Contra some of his champions, Mises’s strong antipathy for economic or military nationalism did not make him an opponent of the nation-state. On the contrary, Dr. Joe Salerno has written about Mises’s “liberal nationalism” or “peaceful nationalism.” This is a program of laissez-faire at home and free trade abroad, to prevent the tendency toward autarky and outward expansion. He even went so far as to say, “Nationalism does not clash with cosmopolitanism, for the unified nation does not want discord with neighboring peoples but peace and friendship.”
Mises’s liberalism is rooted in the nineteenth-century conception, not the twentieth. Its two political principles were the right of self-determination—which Mises granted down to individuals, in theory—and national unity. He affirms the idea of nations as “organic entities” supported by shared affinities—independent of political entities and often-arbitrary state borders. In his mind, Italians, Greeks, Poles, Germans, and Serbians all deserved independence from despotic rule. The question today is whether Trumpists in Alabama or Catalans in Barcelona have the same right.
Now to be fair, Nation, State, and Economy and Liberalism both contain passages which might give us pause today, given the benefit of a century of hindsight. He praises democracy as “self-government, self-rule,” and says, “The laws can be repealed or amended, officeholders can be removed, if the majority of the citizens so wishes. That is the essence of democracy; that is why the citizens in a democracy feel free.” And he doubled down in this in the 1940s in some passages in Human Action, arguing that democracy allows for the peaceful transfer of political power—which has been mostly true in the West. His faith in democracy might sound quaint today, but again, we have a hundred years of hindsight; Mises may not have been able to imagine how mass democracy in large countries would become a weaponized veneer of legitimacy for every imaginable intervention. And in fact, democracy is preferable to outright violence and war for political power in almost every case.
Mises also created what I argue is an unfortunate confusion over cosmopolitanism in this passage in Liberalism: “Liberal thinking always has the whole of humanity in view and not just parts. It does not stop at limited groups; it does not end at the border of the village, of the province, of the nation, or of the continent. Its thinking is cosmopolitan and ecumenical: it takes in all men and the whole world. Liberalism is, in this sense, humanism; and the liberal, a citizen of the world, a cosmopolite.”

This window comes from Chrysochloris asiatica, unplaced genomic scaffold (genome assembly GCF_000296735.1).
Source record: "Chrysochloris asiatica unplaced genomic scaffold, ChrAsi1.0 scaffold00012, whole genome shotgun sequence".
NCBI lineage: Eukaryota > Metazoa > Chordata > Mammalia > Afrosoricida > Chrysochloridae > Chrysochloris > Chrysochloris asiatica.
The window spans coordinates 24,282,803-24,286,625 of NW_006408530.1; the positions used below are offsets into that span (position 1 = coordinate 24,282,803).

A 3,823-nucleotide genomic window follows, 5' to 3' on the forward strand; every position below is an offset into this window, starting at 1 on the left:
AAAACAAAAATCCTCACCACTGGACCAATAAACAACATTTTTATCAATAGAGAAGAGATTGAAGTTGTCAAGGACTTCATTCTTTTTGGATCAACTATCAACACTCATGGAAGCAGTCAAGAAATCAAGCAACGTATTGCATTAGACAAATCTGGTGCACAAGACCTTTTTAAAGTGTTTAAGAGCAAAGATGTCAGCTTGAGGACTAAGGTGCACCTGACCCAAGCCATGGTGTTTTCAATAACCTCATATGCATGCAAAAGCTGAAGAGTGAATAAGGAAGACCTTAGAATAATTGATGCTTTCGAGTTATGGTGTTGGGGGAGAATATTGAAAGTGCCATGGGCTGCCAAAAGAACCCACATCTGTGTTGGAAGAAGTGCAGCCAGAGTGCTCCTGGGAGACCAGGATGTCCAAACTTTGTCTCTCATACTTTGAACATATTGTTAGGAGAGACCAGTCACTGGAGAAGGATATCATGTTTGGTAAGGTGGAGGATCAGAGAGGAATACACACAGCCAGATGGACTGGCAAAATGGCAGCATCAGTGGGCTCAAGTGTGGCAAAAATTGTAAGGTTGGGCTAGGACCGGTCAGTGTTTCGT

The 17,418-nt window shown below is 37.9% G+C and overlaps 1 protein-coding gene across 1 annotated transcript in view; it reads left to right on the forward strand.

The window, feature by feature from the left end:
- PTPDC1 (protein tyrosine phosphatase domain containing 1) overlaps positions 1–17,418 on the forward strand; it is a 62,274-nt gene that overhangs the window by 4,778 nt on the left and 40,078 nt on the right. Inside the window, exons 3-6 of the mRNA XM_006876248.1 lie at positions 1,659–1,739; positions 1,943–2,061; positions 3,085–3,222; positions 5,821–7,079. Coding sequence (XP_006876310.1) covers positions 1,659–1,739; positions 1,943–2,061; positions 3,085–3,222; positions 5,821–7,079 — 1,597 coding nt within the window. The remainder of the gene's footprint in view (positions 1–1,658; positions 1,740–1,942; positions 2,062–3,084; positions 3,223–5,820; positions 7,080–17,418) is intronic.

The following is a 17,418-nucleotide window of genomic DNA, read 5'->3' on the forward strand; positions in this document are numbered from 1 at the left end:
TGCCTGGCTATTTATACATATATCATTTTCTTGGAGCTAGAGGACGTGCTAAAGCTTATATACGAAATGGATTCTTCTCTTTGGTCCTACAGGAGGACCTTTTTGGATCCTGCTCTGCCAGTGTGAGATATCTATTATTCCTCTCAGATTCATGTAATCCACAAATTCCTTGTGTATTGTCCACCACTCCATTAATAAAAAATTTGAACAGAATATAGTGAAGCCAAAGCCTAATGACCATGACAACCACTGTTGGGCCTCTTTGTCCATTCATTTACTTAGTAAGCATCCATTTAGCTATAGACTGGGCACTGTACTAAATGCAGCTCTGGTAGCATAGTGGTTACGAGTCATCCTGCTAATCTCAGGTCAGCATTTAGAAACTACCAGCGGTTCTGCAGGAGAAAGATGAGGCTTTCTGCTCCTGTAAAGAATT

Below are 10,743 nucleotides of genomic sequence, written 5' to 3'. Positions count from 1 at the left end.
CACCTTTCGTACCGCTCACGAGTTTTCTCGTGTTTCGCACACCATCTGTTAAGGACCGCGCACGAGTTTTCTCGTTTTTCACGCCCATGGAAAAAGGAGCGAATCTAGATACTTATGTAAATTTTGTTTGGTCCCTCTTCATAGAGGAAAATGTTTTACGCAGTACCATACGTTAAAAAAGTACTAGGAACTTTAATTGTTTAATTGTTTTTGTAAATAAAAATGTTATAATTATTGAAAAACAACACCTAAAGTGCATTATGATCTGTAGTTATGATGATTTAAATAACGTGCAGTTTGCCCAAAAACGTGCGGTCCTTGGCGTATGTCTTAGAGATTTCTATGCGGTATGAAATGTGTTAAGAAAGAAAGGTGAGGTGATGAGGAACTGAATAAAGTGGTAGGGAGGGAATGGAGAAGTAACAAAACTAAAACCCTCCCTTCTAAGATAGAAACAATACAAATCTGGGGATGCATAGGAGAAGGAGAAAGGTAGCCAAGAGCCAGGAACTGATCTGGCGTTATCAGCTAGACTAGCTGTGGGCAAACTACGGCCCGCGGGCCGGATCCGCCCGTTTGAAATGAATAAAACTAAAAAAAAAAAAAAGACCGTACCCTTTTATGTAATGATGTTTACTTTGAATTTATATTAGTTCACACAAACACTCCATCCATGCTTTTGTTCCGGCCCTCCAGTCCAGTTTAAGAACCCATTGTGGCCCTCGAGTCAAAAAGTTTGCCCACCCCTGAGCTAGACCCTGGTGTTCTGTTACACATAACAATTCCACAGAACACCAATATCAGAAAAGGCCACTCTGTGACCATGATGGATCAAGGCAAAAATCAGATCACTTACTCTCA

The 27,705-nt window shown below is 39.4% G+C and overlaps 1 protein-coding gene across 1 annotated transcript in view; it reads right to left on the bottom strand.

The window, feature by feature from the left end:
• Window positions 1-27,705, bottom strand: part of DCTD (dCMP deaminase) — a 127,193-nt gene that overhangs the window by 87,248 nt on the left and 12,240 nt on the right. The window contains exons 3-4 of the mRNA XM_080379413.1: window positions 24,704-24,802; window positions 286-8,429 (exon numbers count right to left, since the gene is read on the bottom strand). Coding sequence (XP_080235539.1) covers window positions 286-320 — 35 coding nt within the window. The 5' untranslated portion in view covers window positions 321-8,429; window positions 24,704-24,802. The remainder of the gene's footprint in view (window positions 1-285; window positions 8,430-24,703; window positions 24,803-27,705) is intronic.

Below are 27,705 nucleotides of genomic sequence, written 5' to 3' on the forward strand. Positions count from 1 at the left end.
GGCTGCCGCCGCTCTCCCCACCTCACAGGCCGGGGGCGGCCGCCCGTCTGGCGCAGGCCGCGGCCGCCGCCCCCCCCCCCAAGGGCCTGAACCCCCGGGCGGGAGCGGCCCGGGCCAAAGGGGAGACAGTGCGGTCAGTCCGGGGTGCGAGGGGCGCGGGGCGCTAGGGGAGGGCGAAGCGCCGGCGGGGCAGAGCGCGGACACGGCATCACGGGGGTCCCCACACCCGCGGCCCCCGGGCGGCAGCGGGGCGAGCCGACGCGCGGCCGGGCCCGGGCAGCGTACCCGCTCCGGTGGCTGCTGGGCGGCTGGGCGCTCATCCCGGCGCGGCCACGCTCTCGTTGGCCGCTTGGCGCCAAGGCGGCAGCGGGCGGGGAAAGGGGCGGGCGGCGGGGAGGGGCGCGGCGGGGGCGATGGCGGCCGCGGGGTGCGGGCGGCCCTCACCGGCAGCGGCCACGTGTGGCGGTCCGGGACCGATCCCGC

But this is not an argument for international or one-world government, certainly not when taken in the radically decentralist context of the book. Mises, Lew Rockwell reminds us, could take a train from Vienna to London in the prewar years without ever showing anyone a passport. Yet he was nothing if not a proud Wiener. By “cosmopolitan,” Mises simply means “not provincial.” He means having an interest in and concern for the broader world, beyond one’s own town or life or immediate concerns. Cosmopolitanism does not mean adopting a universalist left-cultural world view to be imposed everywhere. That’s not what it means at all.
And today it is precisely Western elites who personify provincialism, in the sense they cannot conceive of a life or world view much unlike their own. This is why they insist on one set of top-down rules for New York and Texas and Florida and Afghanistan. The insistence that every polity on earth ought to be trending inexorably toward your preferred political arrangement strikes me as incredibly narrow-minded, not cosmopolitan.
The Mirage of Universalism
None of what we find in these two books is an argument for universalism. On the contrary, universalism is the hubris of our age. It is a mirage, the idea that humans have perfected a form of governance—social democracy—and now it simply needs to be applied everywhere. And it is the unspoken heart of resistance to the soft secession we considered earlier.
So many things we think are universal in practice are not. Human diversity of thought and action, not political or philosophical universalism, creates the foundation for the division of labor and cooperation across nations. Universalism is inherently collectivist, and fails to comport with praxeology: